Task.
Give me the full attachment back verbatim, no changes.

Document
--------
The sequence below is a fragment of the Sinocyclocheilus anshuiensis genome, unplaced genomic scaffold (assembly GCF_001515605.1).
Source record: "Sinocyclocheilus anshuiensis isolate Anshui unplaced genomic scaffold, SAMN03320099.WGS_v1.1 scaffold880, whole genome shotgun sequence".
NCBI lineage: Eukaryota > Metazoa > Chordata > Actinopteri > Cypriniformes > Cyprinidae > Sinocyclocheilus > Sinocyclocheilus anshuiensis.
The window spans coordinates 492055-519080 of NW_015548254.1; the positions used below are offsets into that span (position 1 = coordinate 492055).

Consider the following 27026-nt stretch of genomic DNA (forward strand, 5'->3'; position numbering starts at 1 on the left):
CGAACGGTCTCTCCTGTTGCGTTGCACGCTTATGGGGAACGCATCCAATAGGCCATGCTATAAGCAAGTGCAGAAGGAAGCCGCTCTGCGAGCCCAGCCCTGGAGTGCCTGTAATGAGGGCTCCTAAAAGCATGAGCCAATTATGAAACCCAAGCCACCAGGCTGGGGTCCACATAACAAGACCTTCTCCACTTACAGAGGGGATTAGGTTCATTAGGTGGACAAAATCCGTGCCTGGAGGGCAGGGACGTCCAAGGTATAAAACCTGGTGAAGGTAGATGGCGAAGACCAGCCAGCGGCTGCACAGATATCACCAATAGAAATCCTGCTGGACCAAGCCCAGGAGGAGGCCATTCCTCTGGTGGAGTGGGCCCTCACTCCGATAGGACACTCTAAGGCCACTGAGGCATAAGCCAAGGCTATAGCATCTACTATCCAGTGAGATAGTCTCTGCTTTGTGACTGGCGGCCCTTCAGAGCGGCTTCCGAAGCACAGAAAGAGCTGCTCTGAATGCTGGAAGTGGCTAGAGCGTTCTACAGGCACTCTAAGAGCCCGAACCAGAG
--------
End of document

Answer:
The sequence below is a fragment of the Sinocyclocheilus anshuiensis genome, unplaced genomic scaffold (assembly GCF_001515605.1).
Source record: "Sinocyclocheilus anshuiensis isolate Anshui unplaced genomic scaffold, SAMN03320099.WGS_v1.1 scaffold880, whole genome shotgun sequence".
NCBI lineage: Eukaryota > Metazoa > Chordata > Actinopteri > Cypriniformes > Cyprinidae > Sinocyclocheilus > Sinocyclocheilus anshuiensis.
The window spans coordinates 492055-519080 of NW_015548254.1; the positions used below are offsets into that span (position 1 = coordinate 492055).

Consider the following 27026-nt stretch of genomic DNA (forward strand, 5'->3'; position numbering starts at 1 on the left):
CGAACGGTCTCTCCTGTTGCGTTGCACGCTTATGGGGAACGCATCCAATAGGCCATGCTATAAGCAAGTGCAGAAGGAAGCCGCTCTGCGAGCCCAGCCCTGGAGTGCCTGTAATGAGGGCTCCTAAAAGCATGAGCCAATTATGAAACCCAAGCCACCAGGCTGGGGTCCACATAACAAGACCTTCTCCACTTACAGAGGGGATTAGGTTCATTAGGTGGACAAAATCCGTGCCTGGAGGGCAGGGACGTCCAAGGTATAAAACCTGGTGAAGGTAGATGGCGAAGACCAGCCAGCGGCTGCACAGATATCACCAATAGAAATCCTGCTGGACCAAGCCCAGGAGGAGGCCATTCCTCTGGTGGAGTGGGCCCTCACTCCGATAGGACACTCTAAGGCCACTGAGGCATAAGCCAAGGCTATAGCATCTACTATCCAGTGAGATAGTCTCTGCTTTGTGACTGGCGGCCCTTCAGAGCGGCTTCCGAAGCACAGAAAGAGCTGCTCTGAATGCTGGAAGTGGCTAGAGCGTTCTACAGGCACTCTAAGAGCCCGAACCAGAG